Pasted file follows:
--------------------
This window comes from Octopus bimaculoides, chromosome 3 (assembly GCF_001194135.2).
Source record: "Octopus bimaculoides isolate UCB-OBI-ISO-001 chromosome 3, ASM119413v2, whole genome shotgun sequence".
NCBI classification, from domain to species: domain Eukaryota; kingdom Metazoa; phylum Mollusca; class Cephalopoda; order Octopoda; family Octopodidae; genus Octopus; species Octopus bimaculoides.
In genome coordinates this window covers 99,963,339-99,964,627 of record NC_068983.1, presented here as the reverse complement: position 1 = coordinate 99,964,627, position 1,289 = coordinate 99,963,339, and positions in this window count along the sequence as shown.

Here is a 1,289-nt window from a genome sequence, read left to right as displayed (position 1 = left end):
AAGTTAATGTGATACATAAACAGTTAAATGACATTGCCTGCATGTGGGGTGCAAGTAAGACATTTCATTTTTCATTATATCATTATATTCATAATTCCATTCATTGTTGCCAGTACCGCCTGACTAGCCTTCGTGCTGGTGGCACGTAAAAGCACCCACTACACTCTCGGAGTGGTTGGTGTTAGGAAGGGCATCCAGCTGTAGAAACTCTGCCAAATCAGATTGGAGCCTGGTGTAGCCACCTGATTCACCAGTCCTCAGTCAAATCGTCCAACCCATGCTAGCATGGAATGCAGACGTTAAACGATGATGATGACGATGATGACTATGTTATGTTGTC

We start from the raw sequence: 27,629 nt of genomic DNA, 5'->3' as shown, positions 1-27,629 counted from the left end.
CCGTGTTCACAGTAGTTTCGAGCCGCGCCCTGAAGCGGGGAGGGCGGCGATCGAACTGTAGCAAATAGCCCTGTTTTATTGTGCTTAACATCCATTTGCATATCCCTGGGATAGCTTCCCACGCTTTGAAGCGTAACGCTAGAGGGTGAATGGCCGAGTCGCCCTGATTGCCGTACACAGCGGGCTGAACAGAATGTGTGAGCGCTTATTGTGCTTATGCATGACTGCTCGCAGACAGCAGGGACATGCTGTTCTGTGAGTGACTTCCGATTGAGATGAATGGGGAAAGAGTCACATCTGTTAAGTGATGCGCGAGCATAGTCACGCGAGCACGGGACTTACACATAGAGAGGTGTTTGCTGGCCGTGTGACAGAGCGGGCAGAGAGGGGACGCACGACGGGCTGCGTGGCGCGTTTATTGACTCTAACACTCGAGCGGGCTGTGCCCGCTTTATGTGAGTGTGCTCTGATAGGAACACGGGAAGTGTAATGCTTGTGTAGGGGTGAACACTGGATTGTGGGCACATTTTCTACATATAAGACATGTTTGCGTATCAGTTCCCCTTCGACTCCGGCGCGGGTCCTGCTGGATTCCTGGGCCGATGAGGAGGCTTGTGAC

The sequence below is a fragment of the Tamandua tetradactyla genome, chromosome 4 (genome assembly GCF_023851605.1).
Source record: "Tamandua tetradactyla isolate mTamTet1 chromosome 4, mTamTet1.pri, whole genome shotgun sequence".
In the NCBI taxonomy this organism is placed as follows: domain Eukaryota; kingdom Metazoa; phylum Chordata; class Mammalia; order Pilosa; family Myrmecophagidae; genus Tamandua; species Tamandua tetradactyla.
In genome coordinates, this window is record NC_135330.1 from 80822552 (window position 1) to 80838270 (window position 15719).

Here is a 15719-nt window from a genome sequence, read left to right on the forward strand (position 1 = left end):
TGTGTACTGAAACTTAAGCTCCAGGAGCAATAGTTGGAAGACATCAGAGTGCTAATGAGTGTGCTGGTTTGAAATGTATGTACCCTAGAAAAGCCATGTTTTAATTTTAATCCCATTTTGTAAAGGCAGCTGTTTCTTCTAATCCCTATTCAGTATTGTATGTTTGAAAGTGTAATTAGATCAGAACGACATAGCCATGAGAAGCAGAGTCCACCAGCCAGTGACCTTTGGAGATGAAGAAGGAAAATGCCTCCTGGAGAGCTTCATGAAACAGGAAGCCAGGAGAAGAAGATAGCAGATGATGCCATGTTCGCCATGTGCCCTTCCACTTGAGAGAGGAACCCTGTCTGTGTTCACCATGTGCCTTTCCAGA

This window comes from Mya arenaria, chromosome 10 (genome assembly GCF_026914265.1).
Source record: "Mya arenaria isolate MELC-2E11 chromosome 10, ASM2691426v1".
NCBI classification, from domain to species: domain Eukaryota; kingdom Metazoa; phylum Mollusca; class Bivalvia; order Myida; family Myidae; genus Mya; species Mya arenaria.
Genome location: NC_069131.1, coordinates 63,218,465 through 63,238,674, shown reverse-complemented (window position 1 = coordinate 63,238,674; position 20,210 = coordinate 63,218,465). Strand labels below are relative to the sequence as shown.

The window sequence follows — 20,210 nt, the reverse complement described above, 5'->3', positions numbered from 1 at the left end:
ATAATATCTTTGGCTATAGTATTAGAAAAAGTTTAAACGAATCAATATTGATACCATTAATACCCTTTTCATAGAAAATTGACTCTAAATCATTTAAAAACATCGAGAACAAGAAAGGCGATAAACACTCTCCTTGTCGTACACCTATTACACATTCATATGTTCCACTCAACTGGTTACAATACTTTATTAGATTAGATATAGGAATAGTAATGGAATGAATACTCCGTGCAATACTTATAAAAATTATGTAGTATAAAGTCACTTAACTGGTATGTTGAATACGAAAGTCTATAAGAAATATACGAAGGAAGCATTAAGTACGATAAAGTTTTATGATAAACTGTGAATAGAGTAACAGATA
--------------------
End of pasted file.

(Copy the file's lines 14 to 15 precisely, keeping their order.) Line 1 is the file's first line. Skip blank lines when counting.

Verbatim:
TGTGTACTGAAACTTAAGCTCCAGGAGCAATAGTTGGAAGACATCAGAGTGCTAATGAGTGTGCTGGTTTGAAATGTATGTACCCTAGAAAAGCCATGTTTTAATTTTAATCCCATTTTGTAAAGGCAGCTGTTTCTTCTAATCCCTATTCAGTATTGTATGTTTGAAAGTGTAATTAGATCAGAACGACATAGCCATGAGAAGCAGAGTCCACCAGCCAGTGACCTTTGGAGATGAAGAAGGAAAATGCCTCCTGGAGAGCTTCATGAAACAGGAAGCCAGGAGAAGAAGATAGCAGATGATGCCATGTTCGCCATGTGCCCTTCCACTTGAGAGAGGAACCCTGTCTGTGTTCACCATGTGCCTTTCCAGA

This window comes from Mya arenaria, chromosome 10 (genome assembly GCF_026914265.1).